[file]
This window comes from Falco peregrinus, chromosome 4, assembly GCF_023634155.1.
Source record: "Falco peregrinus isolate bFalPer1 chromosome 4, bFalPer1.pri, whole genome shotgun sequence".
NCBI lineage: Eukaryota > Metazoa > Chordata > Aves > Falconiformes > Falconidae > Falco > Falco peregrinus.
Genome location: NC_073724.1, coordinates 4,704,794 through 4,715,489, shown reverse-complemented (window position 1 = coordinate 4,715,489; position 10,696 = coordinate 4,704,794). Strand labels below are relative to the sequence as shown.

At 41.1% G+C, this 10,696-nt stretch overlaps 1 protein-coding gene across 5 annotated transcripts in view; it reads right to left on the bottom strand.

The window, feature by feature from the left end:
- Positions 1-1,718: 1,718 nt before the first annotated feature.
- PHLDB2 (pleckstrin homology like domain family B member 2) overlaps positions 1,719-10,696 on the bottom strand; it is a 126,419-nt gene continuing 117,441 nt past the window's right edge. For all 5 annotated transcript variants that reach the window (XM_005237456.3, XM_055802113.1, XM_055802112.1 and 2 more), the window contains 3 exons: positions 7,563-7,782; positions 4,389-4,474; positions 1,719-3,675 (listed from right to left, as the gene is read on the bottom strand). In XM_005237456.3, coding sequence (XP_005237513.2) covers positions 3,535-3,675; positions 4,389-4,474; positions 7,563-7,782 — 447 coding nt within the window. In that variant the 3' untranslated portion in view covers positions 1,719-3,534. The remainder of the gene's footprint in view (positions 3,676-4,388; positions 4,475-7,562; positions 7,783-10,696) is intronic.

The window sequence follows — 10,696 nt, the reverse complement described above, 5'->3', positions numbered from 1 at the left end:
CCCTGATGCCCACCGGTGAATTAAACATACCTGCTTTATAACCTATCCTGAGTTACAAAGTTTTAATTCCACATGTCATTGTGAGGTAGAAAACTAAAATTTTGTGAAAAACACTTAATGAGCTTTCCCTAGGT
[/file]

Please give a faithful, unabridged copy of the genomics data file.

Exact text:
This window comes from Falco peregrinus, chromosome 4, assembly GCF_023634155.1.
Source record: "Falco peregrinus isolate bFalPer1 chromosome 4, bFalPer1.pri, whole genome shotgun sequence".
NCBI lineage: Eukaryota > Metazoa > Chordata > Aves > Falconiformes > Falconidae > Falco > Falco peregrinus.
Genome location: NC_073724.1, coordinates 4,704,794 through 4,715,489, shown reverse-complemented (window position 1 = coordinate 4,715,489; position 10,696 = coordinate 4,704,794). Strand labels below are relative to the sequence as shown.

At 41.1% G+C, this 10,696-nt stretch overlaps 1 protein-coding gene across 5 annotated transcripts in view; it reads right to left on the bottom strand.

The window, feature by feature from the left end:
- Positions 1-1,718: 1,718 nt before the first annotated feature.
- PHLDB2 (pleckstrin homology like domain family B member 2) overlaps positions 1,719-10,696 on the bottom strand; it is a 126,419-nt gene continuing 117,441 nt past the window's right edge. For all 5 annotated transcript variants that reach the window (XM_005237456.3, XM_055802113.1, XM_055802112.1 and 2 more), the window contains 3 exons: positions 7,563-7,782; positions 4,389-4,474; positions 1,719-3,675 (listed from right to left, as the gene is read on the bottom strand). In XM_005237456.3, coding sequence (XP_005237513.2) covers positions 3,535-3,675; positions 4,389-4,474; positions 7,563-7,782 — 447 coding nt within the window. In that variant the 3' untranslated portion in view covers positions 1,719-3,534. The remainder of the gene's footprint in view (positions 3,676-4,388; positions 4,475-7,562; positions 7,783-10,696) is intronic.

The window sequence follows — 10,696 nt, the reverse complement described above, 5'->3', positions numbered from 1 at the left end:
CCCTGATGCCCACCGGTGAATTAAACATACCTGCTTTATAACCTATCCTGAGTTACAAAGTTTTAATTCCACATGTCATTGTGAGGTAGAAAACTAAAATTTTGTGAAAAACACTTAATGAGCTTTCCCTAGGT